We Are Proud of Our Programs and Partnerships
Working with local community organizations, residents, and other non-profit societies, the BCLSS has implemented a variety of programs to provide education and training to expand lake stewardship throughout British Columbia. Through our unique programs, including the BC Lake Stewardship and Monitoring Program, LakeKeepers, and the BC Lake Stewardship Engagement Initiative, we are proud to be empowering stewards to ensure our provincial lakes are clean and healthy.
The BCLSS developed the BC Lake Stewardship and Monitoring Program in partnership with the BC Ministry of Environment to allow for greater collaboration with lake stewards.
Through the BC Lake Stewardship Engagement Initiative, the BCLSS will enhance and strengthen the provincial lake stewardship sector.
The BCLSS LakeKeepers training course and manual provide an in-depth understanding of lake ecology and management.
The NALMS Secchi Dip-In is an international event during which volunteers collect a snapshot of the water quality from their favourite lake.
The BCLSS partners with other organizations that share our vision of clean, healthy lakes. Collaboration leads to a larger impact, further strengthening watershed stewardship throughout the province.
Since 2009, the BCLSS has offered LakeKeepers workshops to provide training and support for lake stewardship with an emphasis on lake water quality monitoring and aquatic plant surveying. Twenty-seven workshops have been offered since the program’s inception thanks to our generous funders.
The BCLSS LakeKeepers training courses are offered throughout the province and participants will gain a greater understanding of lake ecology and management. This knowledge leads to an increased ability to take care of their lakes through better understanding of watershed and land-use impacts. Regionally based LakeKeepers courses will also create peer-to-peer learning opportunities through networking and will address specific issues and concerns from each local area by offering optional modules for selection by course participants.
Through LakeKeepers, the BCLSS will continue to facilitate information sharing throughout the BC water community by encouraging collaboration and connections of our member groups, partner organizations, and other interested parties wherever possible, and by sharing details of current and future projects, and past successes of our member groups through our website, social media, quarterly newsletters and e-newsletters.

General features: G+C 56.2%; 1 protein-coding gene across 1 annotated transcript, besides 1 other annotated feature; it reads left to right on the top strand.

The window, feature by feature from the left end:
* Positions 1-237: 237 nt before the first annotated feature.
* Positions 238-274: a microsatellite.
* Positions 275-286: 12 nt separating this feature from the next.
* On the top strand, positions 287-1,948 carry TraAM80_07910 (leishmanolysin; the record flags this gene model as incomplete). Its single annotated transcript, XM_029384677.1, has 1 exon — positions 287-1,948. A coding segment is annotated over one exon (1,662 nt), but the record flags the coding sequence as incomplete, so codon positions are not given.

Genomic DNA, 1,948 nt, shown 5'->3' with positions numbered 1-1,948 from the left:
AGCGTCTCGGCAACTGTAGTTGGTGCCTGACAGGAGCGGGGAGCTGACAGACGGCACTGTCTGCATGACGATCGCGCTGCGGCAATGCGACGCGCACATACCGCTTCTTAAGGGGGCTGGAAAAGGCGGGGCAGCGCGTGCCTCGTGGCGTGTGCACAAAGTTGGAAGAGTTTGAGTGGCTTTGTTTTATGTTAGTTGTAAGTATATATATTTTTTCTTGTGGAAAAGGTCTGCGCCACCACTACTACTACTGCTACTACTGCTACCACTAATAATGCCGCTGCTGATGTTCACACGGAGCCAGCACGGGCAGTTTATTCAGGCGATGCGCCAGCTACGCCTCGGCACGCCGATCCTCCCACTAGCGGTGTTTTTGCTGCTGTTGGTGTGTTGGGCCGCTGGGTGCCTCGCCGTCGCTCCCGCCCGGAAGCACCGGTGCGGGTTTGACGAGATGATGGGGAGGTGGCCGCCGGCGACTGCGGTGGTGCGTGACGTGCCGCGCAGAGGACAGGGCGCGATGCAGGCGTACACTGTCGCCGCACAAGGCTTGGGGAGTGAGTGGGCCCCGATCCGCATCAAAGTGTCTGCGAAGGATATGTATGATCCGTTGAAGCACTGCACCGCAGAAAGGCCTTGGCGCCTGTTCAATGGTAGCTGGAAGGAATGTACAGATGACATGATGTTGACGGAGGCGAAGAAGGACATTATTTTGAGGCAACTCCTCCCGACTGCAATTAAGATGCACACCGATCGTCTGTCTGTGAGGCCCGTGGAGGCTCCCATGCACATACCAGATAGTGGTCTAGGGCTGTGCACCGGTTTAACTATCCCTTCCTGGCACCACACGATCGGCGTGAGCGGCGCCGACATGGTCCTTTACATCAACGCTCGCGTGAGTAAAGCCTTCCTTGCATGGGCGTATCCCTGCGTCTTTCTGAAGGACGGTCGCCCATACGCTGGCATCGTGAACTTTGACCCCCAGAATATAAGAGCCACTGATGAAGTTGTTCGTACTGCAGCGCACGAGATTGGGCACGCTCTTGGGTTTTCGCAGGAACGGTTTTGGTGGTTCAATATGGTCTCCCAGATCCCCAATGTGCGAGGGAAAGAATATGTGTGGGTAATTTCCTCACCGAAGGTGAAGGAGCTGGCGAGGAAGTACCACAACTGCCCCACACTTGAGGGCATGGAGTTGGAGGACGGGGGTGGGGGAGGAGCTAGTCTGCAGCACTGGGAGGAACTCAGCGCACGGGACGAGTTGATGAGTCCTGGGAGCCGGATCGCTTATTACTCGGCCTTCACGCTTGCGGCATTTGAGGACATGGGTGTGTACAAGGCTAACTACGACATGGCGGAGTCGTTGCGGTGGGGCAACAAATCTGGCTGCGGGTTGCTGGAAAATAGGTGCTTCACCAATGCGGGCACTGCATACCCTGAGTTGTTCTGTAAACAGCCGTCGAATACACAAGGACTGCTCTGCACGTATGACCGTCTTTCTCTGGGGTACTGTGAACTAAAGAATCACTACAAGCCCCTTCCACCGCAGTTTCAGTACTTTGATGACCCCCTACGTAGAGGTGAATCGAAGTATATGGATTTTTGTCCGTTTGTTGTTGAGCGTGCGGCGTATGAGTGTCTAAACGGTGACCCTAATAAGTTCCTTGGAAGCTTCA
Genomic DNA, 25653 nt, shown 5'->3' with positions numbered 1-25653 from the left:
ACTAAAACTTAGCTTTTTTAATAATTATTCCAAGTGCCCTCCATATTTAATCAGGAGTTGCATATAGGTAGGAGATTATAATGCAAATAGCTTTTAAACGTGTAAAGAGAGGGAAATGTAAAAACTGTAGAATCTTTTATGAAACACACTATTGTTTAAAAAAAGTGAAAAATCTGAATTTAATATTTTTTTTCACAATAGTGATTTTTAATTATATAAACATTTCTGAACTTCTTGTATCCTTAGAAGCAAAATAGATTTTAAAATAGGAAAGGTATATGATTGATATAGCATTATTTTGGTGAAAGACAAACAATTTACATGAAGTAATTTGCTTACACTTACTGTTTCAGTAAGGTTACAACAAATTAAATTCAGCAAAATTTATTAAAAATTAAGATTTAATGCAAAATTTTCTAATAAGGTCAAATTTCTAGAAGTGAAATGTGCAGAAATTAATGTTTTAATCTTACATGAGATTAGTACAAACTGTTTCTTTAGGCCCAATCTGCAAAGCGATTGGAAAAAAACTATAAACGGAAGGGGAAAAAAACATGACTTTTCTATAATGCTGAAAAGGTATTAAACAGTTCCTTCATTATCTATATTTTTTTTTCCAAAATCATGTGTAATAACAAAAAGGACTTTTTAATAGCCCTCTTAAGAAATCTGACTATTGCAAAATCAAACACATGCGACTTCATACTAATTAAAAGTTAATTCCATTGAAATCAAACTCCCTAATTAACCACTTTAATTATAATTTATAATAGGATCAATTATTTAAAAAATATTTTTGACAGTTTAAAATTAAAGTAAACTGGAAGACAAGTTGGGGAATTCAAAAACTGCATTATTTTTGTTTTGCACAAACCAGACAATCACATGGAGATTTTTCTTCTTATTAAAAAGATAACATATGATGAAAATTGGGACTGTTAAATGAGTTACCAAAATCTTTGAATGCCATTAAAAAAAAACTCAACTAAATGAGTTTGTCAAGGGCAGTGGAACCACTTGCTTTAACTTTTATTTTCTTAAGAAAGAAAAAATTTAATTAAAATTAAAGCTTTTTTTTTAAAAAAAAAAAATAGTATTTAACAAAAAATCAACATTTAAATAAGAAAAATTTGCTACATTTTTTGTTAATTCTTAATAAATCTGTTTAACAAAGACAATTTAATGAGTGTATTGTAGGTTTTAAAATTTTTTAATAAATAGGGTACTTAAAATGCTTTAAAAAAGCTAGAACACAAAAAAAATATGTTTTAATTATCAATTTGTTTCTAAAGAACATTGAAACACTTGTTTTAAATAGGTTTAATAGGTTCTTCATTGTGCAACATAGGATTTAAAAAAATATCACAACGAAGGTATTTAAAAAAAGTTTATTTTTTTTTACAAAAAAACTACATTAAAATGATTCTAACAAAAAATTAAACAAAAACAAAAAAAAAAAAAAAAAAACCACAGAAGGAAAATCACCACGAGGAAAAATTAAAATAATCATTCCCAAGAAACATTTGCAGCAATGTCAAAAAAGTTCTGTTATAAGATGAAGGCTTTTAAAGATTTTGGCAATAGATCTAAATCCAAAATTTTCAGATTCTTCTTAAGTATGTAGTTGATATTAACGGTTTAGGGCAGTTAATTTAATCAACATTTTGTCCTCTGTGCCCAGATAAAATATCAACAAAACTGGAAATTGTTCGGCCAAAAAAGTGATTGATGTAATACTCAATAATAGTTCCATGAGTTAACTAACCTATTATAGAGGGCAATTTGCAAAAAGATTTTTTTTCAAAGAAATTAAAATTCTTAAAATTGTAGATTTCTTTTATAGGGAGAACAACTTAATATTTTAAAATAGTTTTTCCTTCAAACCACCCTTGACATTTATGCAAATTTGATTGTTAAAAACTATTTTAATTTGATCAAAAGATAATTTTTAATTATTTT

The LakeKeepers manual is a lakeshore resident’s guide to the stewardship and monitoring of lakes. Anyone concerned or even curious about lakes in BC will find this manual useful and informative. The manual provides insight to the fascinating nature of lakes and helps readers understand basic lake function. This is especially important for individuals who wish to play an active role in managing the health of those lakes in which they are interested.
The manual is currently being revised and we appreciate your patience while it undergoes extensive technical review.
The Secchi Dip-In takes place during Lakes Appreciation Month, July 1st to 31st. This is an international effort of the North American Lake Management Society during which volunteers collect a snapshot of the water quality in their local lake. Volunteers from across North America have participated in this event for over twenty-five years, gathering important environmental information about their lakes. The BCLSS has been a collaborator of this event in BC since 2002!
The Secchi disk is one of the most basic tools for evaluating water quality of lakes. It measures water transparency (clarity) which is a good indicator of the impacts from human activity on the land surrounding a water body. If transparency is measured through the season and from year to year, trends in transparency can be observed. It can serve as an early warning that activities on the land are affecting water quality.
Father Pietro Angelo Secchi, scientific advisor to the Pope, was asked by Commander Cialdi, head of the Papal Navy, to develop and test a new water transparency instrument in the Mediterranean Sea. This instrument, now named the Secchi disk, was first lowered from the papal steam yacht l’Immacolata Concezione (The Immaculate Concenption) in the Mediterranean Sea on April 20, 1865.
The typical Secchi disk used in lakes is an 8-inch disk with alternating black and white quadrants. It is lowered into the water until the observer can no longer see it. The depth of disappearance, called the Secchi depth, is a measure of the transparency of the water.